There are four types of auto-generation: Object Based, Havok Based, Recast Based, and Advanced. For the majority of interiors, you'll want to use the Recast Based generation and clean up your navmesh by hand afterwards. This tutorial will not go into depth on Object Based or Havok Based generation. Advanced users may opt to create all of their navmeshes by hand. Some find this faster than auto generating and then cleaning up by hand - it's all a matter of preference once you become comfortable with the system.

NewFeature.jpg GECK users take note: Object Based and Recast Based are new generation modes created for the Creation Engine.

Let's use Recast generation to create an intial pass at navmesh in LokirsTomb:

  1. Click on the Render Window to make sure it's the active window.
  2. Make sure you have nothing selected in the render window (if you're not sure, just Left-Click somewhere in the Void or press the D key).
  3. Choose Recast Based Generation from the Navmesh menu in the main toolbar: Navmesh > Generation > Recast Based Generation.
  4. The Recast Navmesh Generation dialog will appear. (Fig 4.3)
  5. Don't worry about what all of the different values mean. Just make sure your values are similar to those pictured in Fig 4.3 and hit "OK".
  6. Click "OK". It may take some time to generate, depending on your PC.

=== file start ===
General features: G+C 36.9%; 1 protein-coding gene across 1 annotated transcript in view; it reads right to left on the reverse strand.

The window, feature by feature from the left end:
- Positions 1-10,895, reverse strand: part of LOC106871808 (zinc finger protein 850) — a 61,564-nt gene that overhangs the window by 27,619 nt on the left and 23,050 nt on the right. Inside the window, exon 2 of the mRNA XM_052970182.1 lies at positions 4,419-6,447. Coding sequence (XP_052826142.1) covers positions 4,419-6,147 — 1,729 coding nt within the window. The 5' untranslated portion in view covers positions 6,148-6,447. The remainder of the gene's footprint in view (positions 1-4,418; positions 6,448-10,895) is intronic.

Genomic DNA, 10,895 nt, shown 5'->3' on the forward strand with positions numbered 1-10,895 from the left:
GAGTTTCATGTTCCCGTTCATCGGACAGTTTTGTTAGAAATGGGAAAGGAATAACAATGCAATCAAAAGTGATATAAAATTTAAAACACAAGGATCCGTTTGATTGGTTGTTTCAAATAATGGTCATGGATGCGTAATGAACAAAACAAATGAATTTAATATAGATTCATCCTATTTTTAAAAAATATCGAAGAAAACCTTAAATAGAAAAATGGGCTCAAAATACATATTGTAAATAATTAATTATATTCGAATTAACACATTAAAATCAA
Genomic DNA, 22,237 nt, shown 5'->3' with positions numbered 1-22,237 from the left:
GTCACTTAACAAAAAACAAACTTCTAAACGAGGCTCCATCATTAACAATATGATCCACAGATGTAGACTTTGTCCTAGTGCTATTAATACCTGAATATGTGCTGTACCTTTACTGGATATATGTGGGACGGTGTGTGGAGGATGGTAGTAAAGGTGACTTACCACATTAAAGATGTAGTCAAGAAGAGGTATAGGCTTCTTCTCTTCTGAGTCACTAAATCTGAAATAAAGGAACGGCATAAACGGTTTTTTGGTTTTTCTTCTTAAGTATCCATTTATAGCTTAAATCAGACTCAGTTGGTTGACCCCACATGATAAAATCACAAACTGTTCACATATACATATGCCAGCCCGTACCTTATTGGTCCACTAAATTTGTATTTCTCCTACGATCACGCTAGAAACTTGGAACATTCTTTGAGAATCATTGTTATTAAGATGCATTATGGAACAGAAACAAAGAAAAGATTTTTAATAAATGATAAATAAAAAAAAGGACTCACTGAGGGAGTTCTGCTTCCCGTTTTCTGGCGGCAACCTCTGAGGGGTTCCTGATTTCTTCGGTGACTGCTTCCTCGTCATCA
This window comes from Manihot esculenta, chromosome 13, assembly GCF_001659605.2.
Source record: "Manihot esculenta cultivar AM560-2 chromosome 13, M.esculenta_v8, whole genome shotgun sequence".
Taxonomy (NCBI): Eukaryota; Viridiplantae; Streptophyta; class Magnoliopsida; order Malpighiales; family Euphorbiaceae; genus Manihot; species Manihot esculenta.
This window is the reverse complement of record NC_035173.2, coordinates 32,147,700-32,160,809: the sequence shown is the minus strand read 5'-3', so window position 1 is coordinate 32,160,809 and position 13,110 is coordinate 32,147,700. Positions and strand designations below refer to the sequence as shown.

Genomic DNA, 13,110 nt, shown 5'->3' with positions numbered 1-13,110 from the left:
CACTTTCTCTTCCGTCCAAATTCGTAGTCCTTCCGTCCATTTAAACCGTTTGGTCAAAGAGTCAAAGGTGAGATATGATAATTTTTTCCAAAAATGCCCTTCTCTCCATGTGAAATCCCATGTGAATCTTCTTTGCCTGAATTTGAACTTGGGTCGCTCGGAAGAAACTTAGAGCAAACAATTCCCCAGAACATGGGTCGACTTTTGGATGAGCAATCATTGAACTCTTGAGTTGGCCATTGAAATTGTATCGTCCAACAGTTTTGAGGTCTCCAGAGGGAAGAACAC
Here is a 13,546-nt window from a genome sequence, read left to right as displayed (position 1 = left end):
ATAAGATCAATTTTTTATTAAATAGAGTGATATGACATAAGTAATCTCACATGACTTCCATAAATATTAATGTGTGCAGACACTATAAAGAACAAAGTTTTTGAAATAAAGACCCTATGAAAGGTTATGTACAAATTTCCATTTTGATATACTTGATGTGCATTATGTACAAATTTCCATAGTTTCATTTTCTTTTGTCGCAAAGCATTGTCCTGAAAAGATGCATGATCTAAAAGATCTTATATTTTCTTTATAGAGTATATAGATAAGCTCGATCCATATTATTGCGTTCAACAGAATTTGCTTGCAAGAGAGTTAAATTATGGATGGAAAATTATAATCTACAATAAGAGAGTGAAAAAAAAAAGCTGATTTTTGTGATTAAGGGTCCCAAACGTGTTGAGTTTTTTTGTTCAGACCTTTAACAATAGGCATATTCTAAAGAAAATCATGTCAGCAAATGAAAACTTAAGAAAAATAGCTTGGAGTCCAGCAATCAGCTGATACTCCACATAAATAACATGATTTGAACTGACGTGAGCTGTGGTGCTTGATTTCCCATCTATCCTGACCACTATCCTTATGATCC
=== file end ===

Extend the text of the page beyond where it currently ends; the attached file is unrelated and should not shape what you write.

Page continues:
7. Once it's done, the navmesh should look similar to that shown in Fig 4.4 and 4.5.
NewFeature.jpg Sometimes you need to navmesh a large section of a level, but you don't want to delete other navmeshes in the level. You can hold CTRL+ALT and Left-Click and Drag Select all of the references in the cell that you want to navmesh. Once you have the references selected, click Recast Based Generation and navmesh will only be generated for those references.

Navmesh by Hand

Now that we have a navmesh created, we need to spend some time cleaning it up. The easiest and fastest way to do this is by hand. Before we begin the clean up process, take a minute to look at your navmesh and see where Recast Based generation didn't do so well.

If you're having trouble seeing your navmesh you can try one of the three Navmesh modes: Normal, Transparent, Navmesh Only. Press "W" to cycle through the three different modes, or use the toolbar buttons, pictured here:
Jb NavmeshViewMode.jpg

Deleting Parts of a Navmesh